Month: December, 2013

Back in 5…

If my blog was a shop I would put a sign on the door saying ‘Back in 5’ .

Today we fly to Europe and won’t be back for 5 weeks.  My internet access will be intermittent and I don’t plan to publish any posts, but I’m hoping to use this offline time to do some essential blog maintenance- a sort of early spring clean-so you may see some changes here and there, like little snow-drops poking their heads up through the winter ground.

But until we meet again I send my end of year wishes for whatever your heart wishes.


First and Last

A week ago today we had a last dinner with two dear friends, our first friends in Lebanon, who are about to leave the country. I realised that this farewell meal took place almost exactly two years after the first time we invited them to our house for dinner.Then we were still fresh and new in Beirut but our friends already knew its secrets.

And since the beginning they have shared them generously with us, from a photocopy of a bus map to an apartment needing new tenants; holding our hands while we learnt to walk (or rather take taxis)  until schway, schway, slowly, slowly we found our way, and were even able to share a few secrets with them.

We may no longer need their help to navigate Beirut, but it won’t be the same place without them. Without their kindess, their care, their way of connecting one person to another, weaving an intricate web of friendship, in this crazy-captivating-contradictory city that we’ve all called home.

We’ll miss you our first friends, and so will the city, but your legacy will last.


In  Arabic, the word for rain and the word for winter are almost the same. One brings the other.

My Filipino cleaner, who sleeps better when it rains, likes to give me a weekly weather forecast. Even though I’m sure she gets her information from the TV like everyone else, I somehow always believe her more, as though she feels it in her bones. She has become my weather oracle.

Last Monday, when it was still unseasonably mild, she told me

Tomorrow it will rain. For 3 days.

I passed her prediction on to my taxi driver later in the day when we were discussing the warm weather and lack of water. Inshallah he said, God willing.

It turned out that he was willing and the cleaner was right. The next day the rain came and according to another taxi driver, and the even-crazier-than-normal traffic, we were now officially in Winter.

According to the concierge’s wife, Winter was actually here quite a while ago. I know because one morning on my way out of the building she pointed at my daughter’s outfit (cosy cord dungarees and cardigan) and said something that I think included the word rain and I imagined must be a reprimand as I am always being told that my daughter must be too hot or too cold.  But when the neighbour translated I found out she was saying:

It’s winter now and she is wearing warm clothes.

So it’s a good thing…? I double check I’m not being told off.


Meaning, after a year of dressing my baby, I had finally got it right (by Middle Eastern standards that is- most of my expat friends’ babies were still in short sleeves, as after all the weather was still warmer than an English summer at that point!)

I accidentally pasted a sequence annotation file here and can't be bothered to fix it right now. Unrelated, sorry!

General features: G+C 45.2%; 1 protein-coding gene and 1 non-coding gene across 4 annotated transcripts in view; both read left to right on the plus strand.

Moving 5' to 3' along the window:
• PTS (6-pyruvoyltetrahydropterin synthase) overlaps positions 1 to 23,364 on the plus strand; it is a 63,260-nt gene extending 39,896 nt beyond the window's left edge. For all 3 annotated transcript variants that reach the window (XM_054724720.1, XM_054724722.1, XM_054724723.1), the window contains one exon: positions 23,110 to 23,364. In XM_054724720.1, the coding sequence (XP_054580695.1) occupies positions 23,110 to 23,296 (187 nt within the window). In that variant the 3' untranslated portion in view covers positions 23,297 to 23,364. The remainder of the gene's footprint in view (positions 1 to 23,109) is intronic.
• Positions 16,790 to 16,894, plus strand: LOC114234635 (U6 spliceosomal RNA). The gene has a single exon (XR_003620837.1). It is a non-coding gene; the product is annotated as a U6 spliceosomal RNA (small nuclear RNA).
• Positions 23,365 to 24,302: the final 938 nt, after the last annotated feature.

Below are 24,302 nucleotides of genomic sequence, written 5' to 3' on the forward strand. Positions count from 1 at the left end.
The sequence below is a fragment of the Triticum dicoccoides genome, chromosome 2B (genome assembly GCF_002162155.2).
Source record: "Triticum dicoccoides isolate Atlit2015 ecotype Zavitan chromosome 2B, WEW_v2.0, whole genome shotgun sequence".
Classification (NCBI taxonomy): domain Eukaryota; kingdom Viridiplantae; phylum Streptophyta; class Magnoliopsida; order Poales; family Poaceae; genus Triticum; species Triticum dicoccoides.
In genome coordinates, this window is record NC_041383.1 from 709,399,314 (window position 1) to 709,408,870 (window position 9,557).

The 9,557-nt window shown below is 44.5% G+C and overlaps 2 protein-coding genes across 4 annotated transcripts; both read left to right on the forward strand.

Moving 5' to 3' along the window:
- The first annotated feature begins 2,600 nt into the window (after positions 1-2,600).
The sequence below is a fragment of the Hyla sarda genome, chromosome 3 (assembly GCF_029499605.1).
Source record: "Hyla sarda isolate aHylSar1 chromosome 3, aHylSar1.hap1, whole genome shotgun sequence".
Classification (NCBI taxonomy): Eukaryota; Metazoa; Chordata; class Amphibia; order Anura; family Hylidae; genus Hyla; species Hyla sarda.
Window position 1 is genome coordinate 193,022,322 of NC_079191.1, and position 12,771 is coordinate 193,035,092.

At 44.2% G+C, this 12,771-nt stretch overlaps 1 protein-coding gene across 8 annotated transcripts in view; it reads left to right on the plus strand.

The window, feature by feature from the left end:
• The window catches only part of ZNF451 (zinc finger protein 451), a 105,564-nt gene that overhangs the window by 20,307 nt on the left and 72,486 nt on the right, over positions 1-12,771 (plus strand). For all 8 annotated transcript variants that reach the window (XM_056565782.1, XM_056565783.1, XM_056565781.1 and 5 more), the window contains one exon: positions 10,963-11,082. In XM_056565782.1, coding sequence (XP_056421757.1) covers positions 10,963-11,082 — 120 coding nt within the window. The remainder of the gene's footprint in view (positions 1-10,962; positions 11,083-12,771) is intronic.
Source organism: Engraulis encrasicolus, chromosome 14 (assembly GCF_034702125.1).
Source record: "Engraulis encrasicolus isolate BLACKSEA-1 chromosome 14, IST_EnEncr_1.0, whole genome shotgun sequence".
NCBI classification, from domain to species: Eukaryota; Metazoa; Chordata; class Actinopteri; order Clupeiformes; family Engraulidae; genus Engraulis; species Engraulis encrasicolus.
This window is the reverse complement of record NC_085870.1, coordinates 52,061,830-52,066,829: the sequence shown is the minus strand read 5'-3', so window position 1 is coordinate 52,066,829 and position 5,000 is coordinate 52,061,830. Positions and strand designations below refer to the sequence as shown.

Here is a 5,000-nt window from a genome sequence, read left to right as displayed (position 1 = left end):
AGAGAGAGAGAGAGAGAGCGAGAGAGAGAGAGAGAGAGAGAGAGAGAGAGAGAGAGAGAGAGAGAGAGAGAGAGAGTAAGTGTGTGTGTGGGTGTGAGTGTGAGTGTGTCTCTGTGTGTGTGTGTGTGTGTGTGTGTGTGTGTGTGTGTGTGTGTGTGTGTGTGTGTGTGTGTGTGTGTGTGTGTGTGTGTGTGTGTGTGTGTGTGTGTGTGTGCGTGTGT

A biscuit by any other name would taste as good

Yesterday I finally returned a dish belonging to the concierge’s wife (we are still going strong with our Great Plate Exchange). This time it was piled with homemade biscuits and I tried to explain what they were, stumbling over my words. I couldn’t remember the Arabic for ginger, if I ever knew it at all.

Shou ismon…?  What’s its name…?

She smiles and shrugs. Bass tayebin! But good!

I smile and shrug too, hearing Shakespeare in my head (a rose by any other name would smell as sweet). I want to say I hope so but I can’t think of the Arabic for that either- it seems blasphemous to use inshallah (God willing) for biscuits.

Later at Aziz, the worth-the-walk-uphill delicatessen that we visit almost weekly, the shop assistant gives my sweet-but-getting-sleepy-(and grumpy)-girl two tiny biscuits, one for each hand. She calls them petit four, while the down-to-earth-baker on the corner of our street would call them cookies. But the baby doesn’t care, and at this point neither do I, as they keep her busy almost all the way home.

Three on Thursday

Three slate grey cups of tea, set on a table, three storeys high into the sky, full of rain.

Three little girls, playing with a toy tea set, side by side, their hair in three shades of brown.

Three stories of the start of love, shared by their mothers, set in more than three countries and more than three colours.

Airbrushing for babies

This morning you woke up with a red pimple above your eyebrow- to match the little scratch on your cheek and the faint bruise on your forehead – just in time for the passport photos we had to get done to renew your residency permit. 

Why today? I wonder, trying to kiss the remnants of your breakfast off the unscratched cheek, and smooth your hair down in an attempt to make you presentable.

But I needn’t have worried as on the finished photo there are no traces of pimples or porridge on your porcelain perfect skin. They even ‘photoshopped’ your fringe.

Well this is Beirut after all.